NAPSNet Daily Report 15 May, 2003

Recommended Citation

"NAPSNet Daily Report 15 May, 2003", NAPSNet Daily Report, May 15, 2003, https://nautilus.org/napsnet/napsnet-daily-report/napsnet-daily-report-15-may-2003/

 
CONTENTS

I. United States

1. US-ROK Presidential Summit
2. US on ROK US Military Presence
3. Defector on DPRK Nuclear Capacity
4. Canada on US Missile Defense
5. PRC SARS Developments
6. Japan-Taiwan Relations
7. PRC SARS Developments
8. Japan-Taiwan Relations
9. Rumsfeld on New US Missile
10. Japan Military Boost
11. Japan Domestic Economy
12. US Anti-Missile Plane Device
13. PRC Dolphin Extinction

I. United States

1. US-ROK Presidential Summit

The White House (“JOINT STATEMENT BETWEEN THE UNITED STATES OF AMERICA AND THE REPUBLIC OF KOREA,” 05/14/03) reported that on May 14, 2003, President George W. Bush of the United States of America and President Roh Moo-hyun of the Republic of Korea held a summit meeting at the White House in Washington, D.C. Noting that 2003 marks the fiftieth anniversary of the US-ROK Mutual Defense Treaty, the two leaders pledged to work together to promote the values of democracy, human rights and market economy shared by the people of both nations and to build a comprehensive and dynamic alliance relationship for continued peace and prosperity on the Korean Peninsula and in Northeast Asia. President Bush and President Roh welcomed the fiftieth anniversary of the US-ROK alliance and paid tribute to those who have contributed to the alliance, particularly the Korean host communities and the members of US Forces Korea (USFK) who have devoted themselves to the defense of peace and freedom on the peninsula. President Bush reaffirmed the US commitment to a robust forward presence on the peninsula and in the Asia- Pacific region. The two leaders pledged to work closely together to modernize the US-ROK alliance, taking advantage of technology to transform both nations’ forces and enhance their capabilities to meet emerging threats. In the context of modernizing the alliance, the two leaders agreed to work out plans to consolidate US forces around key hubs and to relocate the Yongsan garrison at an early date.

To read the full joint statement: http://usinfo.state.gov/cgi-bin/washfile/display.pl?p=/products/washfile/latest&f=03051406.tlt&t=/products/washfile/newsitem.shtml

Agence France-Presse (“SOUTH KOREAN PRESIDENT HEADS TO SAN FRANCISCO,” 05/16/03) reported that ROK President Roh Moo-Hyun headed to San Francisco a day after sealing a new friendship with US President George W. Bush with a tough message for the DPRK on nuclear weapons. Roh was due to meet US business leaders in a sector of California that is famed for its high-tech industries and is the source of a huge chunk of Seoul’s trade relationship with the US, its largest export market. The ROK leader was cheered by his first-ever meeting with Bush, at the White House on Wednesday, which wrapped up with a working dinner in the residential portion of the executive mansion. In a joint statement after their talks, Bush and Roh warned they would “not tolerate” a nuclear DPRK but would seek a “peaceful” end to the showdown over the communist state’s quest for nuclear weapons. Bush moved to assuage fears of a US military response to the showdown with his “axis of evil” foe, but neither side said in detail how it proposed to thwart the DPRK’s drive for nuclear weapons. The US side also promised to retain a “robust forward presence” on the Korean peninsula, but signaled that it would try to ease the burden on the ROK people posed by its 37,000-strong garrison. “I assured the president we will continue to work to achieve a peaceful solution,” Bush said Wednesday in a symbolic joint appearance with Roh in the White House Rose Garden. He cited “good progress” being made towards ending the crisis, despite inconclusive US talks with the DPRK last month also involving the PRC. Roh insists that military force should not be an option in the drama, but the US administration, though preferring diplomacy, says all options remain on the table. Bush says no deals can be made with DPRK until it renounces the nuclear drive. “Both leaders reiterated their strong commitment to work for the complete, verifiable and irreversible elimination of the DPRK’s nuclear weapons program through peaceful means,” the statement said. But they warned that “increased threats to peace and stability” would merit “consideration of further steps.”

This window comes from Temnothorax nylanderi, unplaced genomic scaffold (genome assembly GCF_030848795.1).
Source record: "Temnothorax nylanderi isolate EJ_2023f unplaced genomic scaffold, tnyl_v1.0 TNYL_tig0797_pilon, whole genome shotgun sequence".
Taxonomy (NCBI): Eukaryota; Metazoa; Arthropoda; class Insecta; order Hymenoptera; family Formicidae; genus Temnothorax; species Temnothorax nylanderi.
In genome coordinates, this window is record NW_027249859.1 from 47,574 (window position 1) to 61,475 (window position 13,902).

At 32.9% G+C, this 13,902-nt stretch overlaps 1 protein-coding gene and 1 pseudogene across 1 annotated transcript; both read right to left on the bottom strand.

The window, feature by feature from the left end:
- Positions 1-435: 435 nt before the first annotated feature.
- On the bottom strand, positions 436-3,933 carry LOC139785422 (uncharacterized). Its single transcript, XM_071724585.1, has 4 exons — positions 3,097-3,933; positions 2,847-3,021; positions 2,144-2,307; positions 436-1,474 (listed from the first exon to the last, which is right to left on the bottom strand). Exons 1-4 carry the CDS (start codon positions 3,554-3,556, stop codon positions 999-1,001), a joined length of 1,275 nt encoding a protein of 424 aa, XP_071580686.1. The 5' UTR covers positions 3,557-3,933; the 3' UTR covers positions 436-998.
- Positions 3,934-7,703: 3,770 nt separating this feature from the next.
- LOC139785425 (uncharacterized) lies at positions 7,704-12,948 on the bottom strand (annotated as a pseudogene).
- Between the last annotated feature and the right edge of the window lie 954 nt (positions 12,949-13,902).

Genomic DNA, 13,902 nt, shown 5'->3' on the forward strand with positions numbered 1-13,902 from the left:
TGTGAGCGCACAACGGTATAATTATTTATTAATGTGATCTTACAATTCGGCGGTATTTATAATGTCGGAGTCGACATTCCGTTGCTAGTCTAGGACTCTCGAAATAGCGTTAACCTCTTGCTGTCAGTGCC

2. US on ROK US Military Presence

Agence France-Presse (“US COMMITTED TO “ROBUST FORWARD PRESENCE” ON KOREAN PENINSULA,” 05/15/03) reported that President George W. Bush has reaffirmed the US commitment to a “robust forward presence” on the Korean peninsula and pledged in a joint statement to work with ROK President Roh Moo-Hyun on redistributing US troops within the country. “President Bush reaffirmed the US commitment to a robust forward presence on the peninsula and in the Asia-Pacific region,” said the final statement, provided by Roh’s entourage as the two men wrapped up a 30-minute White House summit preceding a state dinner. “The two leaders agreed to work out plans to consolidate US forces around key hubs and to relocate the Yongsan garrison at an early date,” said the statement Wednesday. “President Bush pledged to consult closely with President Roh on the appropriate posture of (US forces in Korea) during the transition to a more capable and sustainable US military presence on the peninsula,” it added. After their talks, Roh emerged smiling to make post-summit comments in the White House rose garden. “We have reached an agreement that the ROK-US alliance…maintained over the past 50 years…will become more strengthened over the next 50 years and even more,” Roh said. He added: “When I left Korea, I had both concerns and hopes in my mind. After talking with Bush, I got rid of them. I am returning home with hopes only while discarding concerns.”